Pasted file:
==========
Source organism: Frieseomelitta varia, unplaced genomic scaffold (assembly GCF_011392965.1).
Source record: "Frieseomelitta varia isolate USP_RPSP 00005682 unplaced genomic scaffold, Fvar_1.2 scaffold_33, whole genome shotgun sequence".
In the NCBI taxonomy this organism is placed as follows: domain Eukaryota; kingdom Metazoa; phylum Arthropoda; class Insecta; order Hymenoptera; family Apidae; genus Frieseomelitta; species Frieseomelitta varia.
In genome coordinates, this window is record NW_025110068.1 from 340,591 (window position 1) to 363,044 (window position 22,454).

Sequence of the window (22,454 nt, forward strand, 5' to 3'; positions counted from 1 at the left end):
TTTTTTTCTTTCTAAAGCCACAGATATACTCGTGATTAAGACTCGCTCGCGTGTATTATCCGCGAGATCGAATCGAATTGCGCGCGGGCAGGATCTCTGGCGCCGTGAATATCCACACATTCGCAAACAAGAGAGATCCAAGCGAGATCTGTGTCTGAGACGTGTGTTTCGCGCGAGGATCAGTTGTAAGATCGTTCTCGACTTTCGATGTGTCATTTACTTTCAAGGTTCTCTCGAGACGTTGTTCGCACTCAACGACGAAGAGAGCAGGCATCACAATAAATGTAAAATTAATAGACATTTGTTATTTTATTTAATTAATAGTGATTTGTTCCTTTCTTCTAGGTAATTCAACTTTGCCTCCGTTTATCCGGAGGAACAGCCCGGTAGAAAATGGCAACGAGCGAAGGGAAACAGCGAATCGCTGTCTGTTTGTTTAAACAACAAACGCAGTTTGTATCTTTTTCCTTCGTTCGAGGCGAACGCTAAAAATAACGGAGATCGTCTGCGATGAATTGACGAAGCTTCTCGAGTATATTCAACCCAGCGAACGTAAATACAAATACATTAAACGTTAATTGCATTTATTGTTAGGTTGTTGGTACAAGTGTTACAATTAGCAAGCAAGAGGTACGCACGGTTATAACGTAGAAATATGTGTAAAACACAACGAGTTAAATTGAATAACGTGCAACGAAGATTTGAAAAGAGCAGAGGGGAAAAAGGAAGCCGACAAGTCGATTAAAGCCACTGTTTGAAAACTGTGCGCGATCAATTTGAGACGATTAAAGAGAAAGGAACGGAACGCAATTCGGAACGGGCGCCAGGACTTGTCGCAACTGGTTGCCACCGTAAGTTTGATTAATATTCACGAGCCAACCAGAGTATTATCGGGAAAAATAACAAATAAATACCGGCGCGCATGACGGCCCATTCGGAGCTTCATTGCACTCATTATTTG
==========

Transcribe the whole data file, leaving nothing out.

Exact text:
Source organism: Frieseomelitta varia, unplaced genomic scaffold (assembly GCF_011392965.1).
Source record: "Frieseomelitta varia isolate USP_RPSP 00005682 unplaced genomic scaffold, Fvar_1.2 scaffold_33, whole genome shotgun sequence".
In the NCBI taxonomy this organism is placed as follows: domain Eukaryota; kingdom Metazoa; phylum Arthropoda; class Insecta; order Hymenoptera; family Apidae; genus Frieseomelitta; species Frieseomelitta varia.
In genome coordinates, this window is record NW_025110068.1 from 340,591 (window position 1) to 363,044 (window position 22,454).

Sequence of the window (22,454 nt, forward strand, 5' to 3'; positions counted from 1 at the left end):
TTTTTTTCTTTCTAAAGCCACAGATATACTCGTGATTAAGACTCGCTCGCGTGTATTATCCGCGAGATCGAATCGAATTGCGCGCGGGCAGGATCTCTGGCGCCGTGAATATCCACACATTCGCAAACAAGAGAGATCCAAGCGAGATCTGTGTCTGAGACGTGTGTTTCGCGCGAGGATCAGTTGTAAGATCGTTCTCGACTTTCGATGTGTCATTTACTTTCAAGGTTCTCTCGAGACGTTGTTCGCACTCAACGACGAAGAGAGCAGGCATCACAATAAATGTAAAATTAATAGACATTTGTTATTTTATTTAATTAATAGTGATTTGTTCCTTTCTTCTAGGTAATTCAACTTTGCCTCCGTTTATCCGGAGGAACAGCCCGGTAGAAAATGGCAACGAGCGAAGGGAAACAGCGAATCGCTGTCTGTTTGTTTAAACAACAAACGCAGTTTGTATCTTTTTCCTTCGTTCGAGGCGAACGCTAAAAATAACGGAGATCGTCTGCGATGAATTGACGAAGCTTCTCGAGTATATTCAACCCAGCGAACGTAAATACAAATACATTAAACGTTAATTGCATTTATTGTTAGGTTGTTGGTACAAGTGTTACAATTAGCAAGCAAGAGGTACGCACGGTTATAACGTAGAAATATGTGTAAAACACAACGAGTTAAATTGAATAACGTGCAACGAAGATTTGAAAAGAGCAGAGGGGAAAAAGGAAGCCGACAAGTCGATTAAAGCCACTGTTTGAAAACTGTGCGCGATCAATTTGAGACGATTAAAGAGAAAGGAACGGAACGCAATTCGGAACGGGCGCCAGGACTTGTCGCAACTGGTTGCCACCGTAAGTTTGATTAATATTCACGAGCCAACCAGAGTATTATCGGGAAAAATAACAAATAAATACCGGCGCGCATGACGGCCCATTCGGAGCTTCATTGCACTCATTATTTG